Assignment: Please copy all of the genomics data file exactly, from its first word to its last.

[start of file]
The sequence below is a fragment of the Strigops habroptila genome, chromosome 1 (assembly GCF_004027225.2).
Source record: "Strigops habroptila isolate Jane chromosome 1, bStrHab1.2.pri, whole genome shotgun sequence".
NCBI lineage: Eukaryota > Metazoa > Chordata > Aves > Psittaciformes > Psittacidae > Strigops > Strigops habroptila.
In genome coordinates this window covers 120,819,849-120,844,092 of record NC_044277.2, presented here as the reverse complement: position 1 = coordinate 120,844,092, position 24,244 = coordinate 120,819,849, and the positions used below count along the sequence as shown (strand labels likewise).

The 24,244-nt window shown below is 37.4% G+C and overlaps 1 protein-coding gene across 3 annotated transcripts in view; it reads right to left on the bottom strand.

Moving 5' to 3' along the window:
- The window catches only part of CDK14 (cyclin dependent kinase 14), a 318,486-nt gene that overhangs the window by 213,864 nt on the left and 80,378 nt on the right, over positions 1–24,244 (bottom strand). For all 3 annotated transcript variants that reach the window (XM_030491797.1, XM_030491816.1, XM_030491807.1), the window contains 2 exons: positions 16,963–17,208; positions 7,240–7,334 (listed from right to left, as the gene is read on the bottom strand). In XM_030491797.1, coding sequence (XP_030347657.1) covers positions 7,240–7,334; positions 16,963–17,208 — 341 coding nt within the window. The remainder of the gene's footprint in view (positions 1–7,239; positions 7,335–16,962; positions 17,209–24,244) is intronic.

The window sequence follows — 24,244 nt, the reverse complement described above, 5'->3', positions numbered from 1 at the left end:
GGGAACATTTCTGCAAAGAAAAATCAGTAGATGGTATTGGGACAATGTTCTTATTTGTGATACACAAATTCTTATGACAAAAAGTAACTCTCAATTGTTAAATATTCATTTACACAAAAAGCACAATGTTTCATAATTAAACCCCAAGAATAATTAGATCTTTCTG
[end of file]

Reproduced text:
The sequence below is a fragment of the Strigops habroptila genome, chromosome 1 (assembly GCF_004027225.2).
Source record: "Strigops habroptila isolate Jane chromosome 1, bStrHab1.2.pri, whole genome shotgun sequence".
NCBI lineage: Eukaryota > Metazoa > Chordata > Aves > Psittaciformes > Psittacidae > Strigops > Strigops habroptila.
In genome coordinates this window covers 120,819,849-120,844,092 of record NC_044277.2, presented here as the reverse complement: position 1 = coordinate 120,844,092, position 24,244 = coordinate 120,819,849, and the positions used below count along the sequence as shown (strand labels likewise).

The 24,244-nt window shown below is 37.4% G+C and overlaps 1 protein-coding gene across 3 annotated transcripts in view; it reads right to left on the bottom strand.

Moving 5' to 3' along the window:
- The window catches only part of CDK14 (cyclin dependent kinase 14), a 318,486-nt gene that overhangs the window by 213,864 nt on the left and 80,378 nt on the right, over positions 1–24,244 (bottom strand). For all 3 annotated transcript variants that reach the window (XM_030491797.1, XM_030491816.1, XM_030491807.1), the window contains 2 exons: positions 16,963–17,208; positions 7,240–7,334 (listed from right to left, as the gene is read on the bottom strand). In XM_030491797.1, coding sequence (XP_030347657.1) covers positions 7,240–7,334; positions 16,963–17,208 — 341 coding nt within the window. The remainder of the gene's footprint in view (positions 1–7,239; positions 7,335–16,962; positions 17,209–24,244) is intronic.

The window sequence follows — 24,244 nt, the reverse complement described above, 5'->3', positions numbered from 1 at the left end:
GGGAACATTTCTGCAAAGAAAAATCAGTAGATGGTATTGGGACAATGTTCTTATTTGTGATACACAAATTCTTATGACAAAAAGTAACTCTCAATTGTTAAATATTCATTTACACAAAAAGCACAATGTTTCATAATTAAACCCCAAGAATAATTAGATCTTTCTG